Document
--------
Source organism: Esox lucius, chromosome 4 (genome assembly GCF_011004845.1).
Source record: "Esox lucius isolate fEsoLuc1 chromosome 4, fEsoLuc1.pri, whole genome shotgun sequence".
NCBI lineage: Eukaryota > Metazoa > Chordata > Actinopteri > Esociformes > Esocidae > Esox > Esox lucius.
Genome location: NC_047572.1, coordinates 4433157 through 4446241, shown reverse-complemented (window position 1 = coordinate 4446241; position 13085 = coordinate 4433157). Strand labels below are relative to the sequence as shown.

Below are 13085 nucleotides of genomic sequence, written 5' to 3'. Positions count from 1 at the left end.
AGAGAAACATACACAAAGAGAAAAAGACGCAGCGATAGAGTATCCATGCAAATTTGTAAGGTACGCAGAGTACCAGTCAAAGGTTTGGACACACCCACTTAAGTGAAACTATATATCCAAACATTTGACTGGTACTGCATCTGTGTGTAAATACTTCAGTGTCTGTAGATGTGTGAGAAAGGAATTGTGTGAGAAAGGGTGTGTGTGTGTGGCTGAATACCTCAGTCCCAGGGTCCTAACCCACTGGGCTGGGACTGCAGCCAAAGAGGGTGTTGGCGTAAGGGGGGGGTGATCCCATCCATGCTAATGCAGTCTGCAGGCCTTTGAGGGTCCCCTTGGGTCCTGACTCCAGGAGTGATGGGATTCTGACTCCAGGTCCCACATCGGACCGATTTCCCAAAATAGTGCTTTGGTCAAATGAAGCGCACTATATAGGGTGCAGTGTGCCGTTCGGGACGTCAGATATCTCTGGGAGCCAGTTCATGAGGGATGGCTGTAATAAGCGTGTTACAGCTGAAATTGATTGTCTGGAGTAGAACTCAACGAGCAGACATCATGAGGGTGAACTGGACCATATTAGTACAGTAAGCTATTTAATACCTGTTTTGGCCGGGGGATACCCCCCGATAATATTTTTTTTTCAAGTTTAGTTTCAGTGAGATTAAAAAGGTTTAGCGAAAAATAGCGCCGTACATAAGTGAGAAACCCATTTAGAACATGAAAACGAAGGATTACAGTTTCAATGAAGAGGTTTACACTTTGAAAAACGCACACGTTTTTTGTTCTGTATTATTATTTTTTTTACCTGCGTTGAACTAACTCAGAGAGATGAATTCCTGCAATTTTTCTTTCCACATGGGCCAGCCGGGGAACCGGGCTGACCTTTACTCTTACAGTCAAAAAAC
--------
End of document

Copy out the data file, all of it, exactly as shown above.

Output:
Source organism: Esox lucius, chromosome 4 (genome assembly GCF_011004845.1).
Source record: "Esox lucius isolate fEsoLuc1 chromosome 4, fEsoLuc1.pri, whole genome shotgun sequence".
NCBI lineage: Eukaryota > Metazoa > Chordata > Actinopteri > Esociformes > Esocidae > Esox > Esox lucius.
Genome location: NC_047572.1, coordinates 4433157 through 4446241, shown reverse-complemented (window position 1 = coordinate 4446241; position 13085 = coordinate 4433157). Strand labels below are relative to the sequence as shown.

Below are 13085 nucleotides of genomic sequence, written 5' to 3'. Positions count from 1 at the left end.
AGAGAAACATACACAAAGAGAAAAAGACGCAGCGATAGAGTATCCATGCAAATTTGTAAGGTACGCAGAGTACCAGTCAAAGGTTTGGACACACCCACTTAAGTGAAACTATATATCCAAACATTTGACTGGTACTGCATCTGTGTGTAAATACTTCAGTGTCTGTAGATGTGTGAGAAAGGAATTGTGTGAGAAAGGGTGTGTGTGTGTGGCTGAATACCTCAGTCCCAGGGTCCTAACCCACTGGGCTGGGACTGCAGCCAAAGAGGGTGTTGGCGTAAGGGGGGGGTGATCCCATCCATGCTAATGCAGTCTGCAGGCCTTTGAGGGTCCCCTTGGGTCCTGACTCCAGGAGTGATGGGATTCTGACTCCAGGTCCCACATCGGACCGATTTCCCAAAATAGTGCTTTGGTCAAATGAAGCGCACTATATAGGGTGCAGTGTGCCGTTCGGGACGTCAGATATCTCTGGGAGCCAGTTCATGAGGGATGGCTGTAATAAGCGTGTTACAGCTGAAATTGATTGTCTGGAGTAGAACTCAACGAGCAGACATCATGAGGGTGAACTGGACCATATTAGTACAGTAAGCTATTTAATACCTGTTTTGGCCGGGGGATACCCCCCGATAATATTTTTTTTTCAAGTTTAGTTTCAGTGAGATTAAAAAGGTTTAGCGAAAAATAGCGCCGTACATAAGTGAGAAACCCATTTAGAACATGAAAACGAAGGATTACAGTTTCAATGAAGAGGTTTACACTTTGAAAAACGCACACGTTTTTTGTTCTGTATTATTATTTTTTTTACCTGCGTTGAACTAACTCAGAGAGATGAATTCCTGCAATTTTTCTTTCCACATGGGCCAGCCGGGGAACCGGGCTGACCTTTACTCTTACAGTCAAAAAAC